Annals of Clinical Microbiology, The official Journal of the Korean Society of Clinical Microbiology

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Indexed in KCI, KoreaMed, Synapse, DOAJ
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pISSN 2288-0585 eISSN 2288-6850

Evaluation of the VITEK 2 Advanced Expert System to Detect Extended-Spectrum β-Lactamase Production in Klebsiella Pneumoniae and Escherichia Coli

Original article

Annals of Clinical Microbiology (Ann Clin Microbiol) 2002 June Volume 5, Issue 1, pages 15-20.

Evaluation of the VITEK 2 Advanced Expert System to Detect Extended-Spectrum β-Lactamase Production in Klebsiella Pneumoniae and Escherichia Coli

Kyutaeg Yi*, Jung Oak Kang*, Kyung Suk Kim**, and Tae Yeal Choi*

Department of Clinical Pathology, Hanyang University College of Medicine1; Department of Clinical Pathology, Major Woman’s Hospital*

Abstract

Background: Extended-spectrum β-lactamase (ESBL) producing Enterobacteriaceae are a serious problem worldwide because of their resistance to all β-lactam antibiotics, except carbapenem or cephamycin. To prevent erroneous selection of antibiotics for ESBL producers, the role of clinical microbiology laboratory in accurate detection of this organism is important. Several ESBL detection methods has been proposed, and recently ESBL detection could become possible without additional test using automated microbiology system was developed for used in which detect ESBL by comparing obtained AST results with the pooled data about species-resistance mechanisms. This study was designed to evaluate the abilities of VITEK 2 system (bioMerieux, Marcy l’Etoile, France) and it’s computer program, Advanced Expert System (AES) to detect ESBL-producing Escherichia coli (E. coli) and Klebsiella pneumoniae (K. pneumoniae).

Methods: A total 54 isolates of ESBL-positive (12 strains of E. coli, 42 strains of K. pneumoniae) and 33 ESBL-negative gram-negative isolates (21 of E. coli, 12 of K. pneumoniae) from hopitalized patients of Hanyang university Kuri hospital were evaluated. ESBL detection was done first by screening and confirmatory disk diffusion method recommended by NCCLS. Next, double disk synergy (DDS) test was performed. And also antimicrobial susceptibility of each isolate was determined with the VITEK 2 system and the results were analyzed with the expert system, AES.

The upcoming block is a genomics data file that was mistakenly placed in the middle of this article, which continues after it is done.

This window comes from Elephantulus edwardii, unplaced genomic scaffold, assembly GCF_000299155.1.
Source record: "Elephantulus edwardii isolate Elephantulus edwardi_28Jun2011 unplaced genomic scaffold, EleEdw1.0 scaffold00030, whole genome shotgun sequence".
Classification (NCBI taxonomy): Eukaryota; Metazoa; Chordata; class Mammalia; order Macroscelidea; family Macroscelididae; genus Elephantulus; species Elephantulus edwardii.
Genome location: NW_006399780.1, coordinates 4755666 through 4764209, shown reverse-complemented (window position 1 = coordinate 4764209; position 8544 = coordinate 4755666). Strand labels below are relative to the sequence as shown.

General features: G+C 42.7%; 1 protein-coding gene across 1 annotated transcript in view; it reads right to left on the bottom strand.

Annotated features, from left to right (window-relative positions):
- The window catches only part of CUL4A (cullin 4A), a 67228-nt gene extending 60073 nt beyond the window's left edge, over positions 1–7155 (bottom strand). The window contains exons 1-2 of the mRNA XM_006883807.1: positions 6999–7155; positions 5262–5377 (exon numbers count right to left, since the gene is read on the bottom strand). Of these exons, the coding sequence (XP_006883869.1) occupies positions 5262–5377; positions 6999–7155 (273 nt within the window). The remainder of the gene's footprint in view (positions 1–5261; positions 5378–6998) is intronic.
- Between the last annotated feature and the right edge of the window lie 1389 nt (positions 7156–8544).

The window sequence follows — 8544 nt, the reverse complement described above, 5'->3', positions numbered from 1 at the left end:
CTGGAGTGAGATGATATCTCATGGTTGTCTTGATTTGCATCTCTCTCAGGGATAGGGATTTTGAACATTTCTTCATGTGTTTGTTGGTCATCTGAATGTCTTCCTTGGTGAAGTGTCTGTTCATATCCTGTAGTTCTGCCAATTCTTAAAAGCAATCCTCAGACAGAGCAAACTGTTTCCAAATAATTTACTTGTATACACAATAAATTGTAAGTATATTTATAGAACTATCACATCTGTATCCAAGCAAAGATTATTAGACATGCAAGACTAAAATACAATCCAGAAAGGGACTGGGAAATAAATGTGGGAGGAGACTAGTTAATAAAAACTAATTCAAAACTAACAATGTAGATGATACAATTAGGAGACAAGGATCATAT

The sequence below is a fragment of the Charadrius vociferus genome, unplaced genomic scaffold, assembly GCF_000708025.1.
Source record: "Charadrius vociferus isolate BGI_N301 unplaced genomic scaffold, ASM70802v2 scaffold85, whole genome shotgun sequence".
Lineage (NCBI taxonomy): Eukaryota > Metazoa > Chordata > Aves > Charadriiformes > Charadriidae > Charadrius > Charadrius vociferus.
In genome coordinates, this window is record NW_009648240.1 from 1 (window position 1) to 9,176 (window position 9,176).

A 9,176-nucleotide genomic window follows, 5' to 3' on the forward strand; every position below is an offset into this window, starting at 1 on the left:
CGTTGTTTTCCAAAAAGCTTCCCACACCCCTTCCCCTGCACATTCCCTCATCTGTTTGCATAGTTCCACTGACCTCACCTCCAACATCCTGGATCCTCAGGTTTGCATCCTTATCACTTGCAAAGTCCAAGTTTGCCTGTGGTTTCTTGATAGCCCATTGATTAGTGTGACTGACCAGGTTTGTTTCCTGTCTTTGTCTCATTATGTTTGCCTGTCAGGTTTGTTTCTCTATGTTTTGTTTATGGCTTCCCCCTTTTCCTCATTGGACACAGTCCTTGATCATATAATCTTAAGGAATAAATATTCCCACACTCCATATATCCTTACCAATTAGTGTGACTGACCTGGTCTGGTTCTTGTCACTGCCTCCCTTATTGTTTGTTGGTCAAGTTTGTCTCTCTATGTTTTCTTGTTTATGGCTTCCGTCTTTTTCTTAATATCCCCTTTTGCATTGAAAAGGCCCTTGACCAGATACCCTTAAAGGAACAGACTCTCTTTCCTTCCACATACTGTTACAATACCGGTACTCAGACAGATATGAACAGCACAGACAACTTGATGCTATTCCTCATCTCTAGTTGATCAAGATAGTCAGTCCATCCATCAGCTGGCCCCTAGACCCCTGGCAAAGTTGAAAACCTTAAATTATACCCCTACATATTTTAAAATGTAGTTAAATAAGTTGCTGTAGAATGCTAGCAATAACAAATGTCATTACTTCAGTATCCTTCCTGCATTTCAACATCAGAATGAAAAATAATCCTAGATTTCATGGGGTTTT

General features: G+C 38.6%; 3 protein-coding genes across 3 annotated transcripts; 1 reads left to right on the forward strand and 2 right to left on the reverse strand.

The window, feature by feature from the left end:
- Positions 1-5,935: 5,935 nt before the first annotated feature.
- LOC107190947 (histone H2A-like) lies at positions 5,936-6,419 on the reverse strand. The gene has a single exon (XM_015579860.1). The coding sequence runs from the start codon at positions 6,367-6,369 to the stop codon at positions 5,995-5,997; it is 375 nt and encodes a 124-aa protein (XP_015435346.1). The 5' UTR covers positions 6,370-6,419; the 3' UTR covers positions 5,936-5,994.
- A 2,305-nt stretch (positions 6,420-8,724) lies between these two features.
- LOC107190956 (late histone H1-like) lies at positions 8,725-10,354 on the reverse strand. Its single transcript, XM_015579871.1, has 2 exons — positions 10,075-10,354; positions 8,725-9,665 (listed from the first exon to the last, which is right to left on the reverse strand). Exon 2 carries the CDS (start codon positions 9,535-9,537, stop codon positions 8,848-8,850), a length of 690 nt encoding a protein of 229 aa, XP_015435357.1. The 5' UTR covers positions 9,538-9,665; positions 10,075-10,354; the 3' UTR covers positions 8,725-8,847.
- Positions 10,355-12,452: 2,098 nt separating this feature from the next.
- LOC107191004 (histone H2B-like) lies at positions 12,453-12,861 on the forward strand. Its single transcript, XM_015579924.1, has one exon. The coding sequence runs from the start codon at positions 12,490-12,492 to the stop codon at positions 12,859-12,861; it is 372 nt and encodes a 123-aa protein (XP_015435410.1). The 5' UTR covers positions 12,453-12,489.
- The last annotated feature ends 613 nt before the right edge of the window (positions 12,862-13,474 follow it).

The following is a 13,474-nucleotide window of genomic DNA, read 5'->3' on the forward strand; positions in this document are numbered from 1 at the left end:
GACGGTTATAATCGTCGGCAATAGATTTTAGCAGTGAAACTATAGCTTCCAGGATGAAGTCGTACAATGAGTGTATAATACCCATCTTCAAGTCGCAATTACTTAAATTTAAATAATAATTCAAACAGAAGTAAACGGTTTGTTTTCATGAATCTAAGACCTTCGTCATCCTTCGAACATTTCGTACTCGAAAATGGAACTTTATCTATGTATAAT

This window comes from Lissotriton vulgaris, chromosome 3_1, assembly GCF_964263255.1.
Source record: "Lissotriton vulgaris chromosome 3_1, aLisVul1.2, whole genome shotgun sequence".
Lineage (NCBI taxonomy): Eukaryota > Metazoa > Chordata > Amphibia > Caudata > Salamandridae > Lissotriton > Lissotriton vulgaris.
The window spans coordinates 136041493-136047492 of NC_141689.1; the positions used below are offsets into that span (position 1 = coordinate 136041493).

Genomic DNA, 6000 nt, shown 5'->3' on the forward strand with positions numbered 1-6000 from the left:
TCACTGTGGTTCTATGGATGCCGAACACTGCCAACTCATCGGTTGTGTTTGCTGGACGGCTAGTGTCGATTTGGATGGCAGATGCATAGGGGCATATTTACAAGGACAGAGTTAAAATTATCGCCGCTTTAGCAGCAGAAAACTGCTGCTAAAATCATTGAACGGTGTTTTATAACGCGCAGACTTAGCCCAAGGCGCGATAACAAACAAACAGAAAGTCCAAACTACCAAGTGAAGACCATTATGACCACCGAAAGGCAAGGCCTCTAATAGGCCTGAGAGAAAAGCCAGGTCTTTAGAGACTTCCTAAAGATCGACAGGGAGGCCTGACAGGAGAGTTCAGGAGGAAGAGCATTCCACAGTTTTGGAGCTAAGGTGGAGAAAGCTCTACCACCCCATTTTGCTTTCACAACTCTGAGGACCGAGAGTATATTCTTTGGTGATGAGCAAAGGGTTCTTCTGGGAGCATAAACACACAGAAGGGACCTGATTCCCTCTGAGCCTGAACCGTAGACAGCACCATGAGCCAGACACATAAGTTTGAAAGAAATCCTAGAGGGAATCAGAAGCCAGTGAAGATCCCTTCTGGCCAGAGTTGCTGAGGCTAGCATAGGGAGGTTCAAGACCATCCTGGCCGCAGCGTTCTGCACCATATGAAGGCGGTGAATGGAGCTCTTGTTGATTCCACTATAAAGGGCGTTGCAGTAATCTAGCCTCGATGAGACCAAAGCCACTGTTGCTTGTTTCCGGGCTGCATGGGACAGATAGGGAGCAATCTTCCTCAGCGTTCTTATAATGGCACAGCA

Results: All the 54 ESBL-positive isolates by the NCCLS confirmatory test, demonstrated ESBL positive by both DDS test and VITEK 2 AES. Also all the 33 ESBL-negatives by the NCCLS confirmatory test, demonstrated ESBL negative by ESBL-negative isolates were confirmed as ESBL negative both DDS test and VITEK 2 AES. The sensitivities of ceftazidime and cefotaxime disks used in disk diffusion confirmatory test recommended by NCCLS were 92.6%, 81.5% respectively. The specificities were 100% in both disks. VITEK 2 AES predicted ESBLs as “ESBL”phenotype of 85.2% and as “ESBL+impermeability”phenotype of 14.8% according to resistance mechanisms. The 6 strains of K. pneumoniae revealing “ESBL+impermeability”phenotype were all resistant to cefoxitin, but 2 strains of E. coli demonstrating “ESBL+impermeability”phenotype was susceptible to cefoxitin.

Conclusion: These results suggest that the VITEK 2 AES can identify ESBL accurately at least for K. pneumoniae and E. coli without additional confirmatory test. Also, AES can predict resistance mechanisms of ESBL, which is difficult to detect by routine AST results. Additional study is needed to reveal the molecular mechanism of the “ESBL+impermeability”phenotype. (Korean J Clin Microbiol 2002;5(1):15-20)

Keywords

Extended-spectrum β-lactamase, K. pneumoniae, E. coli, VITEK 2 Advanced Expert System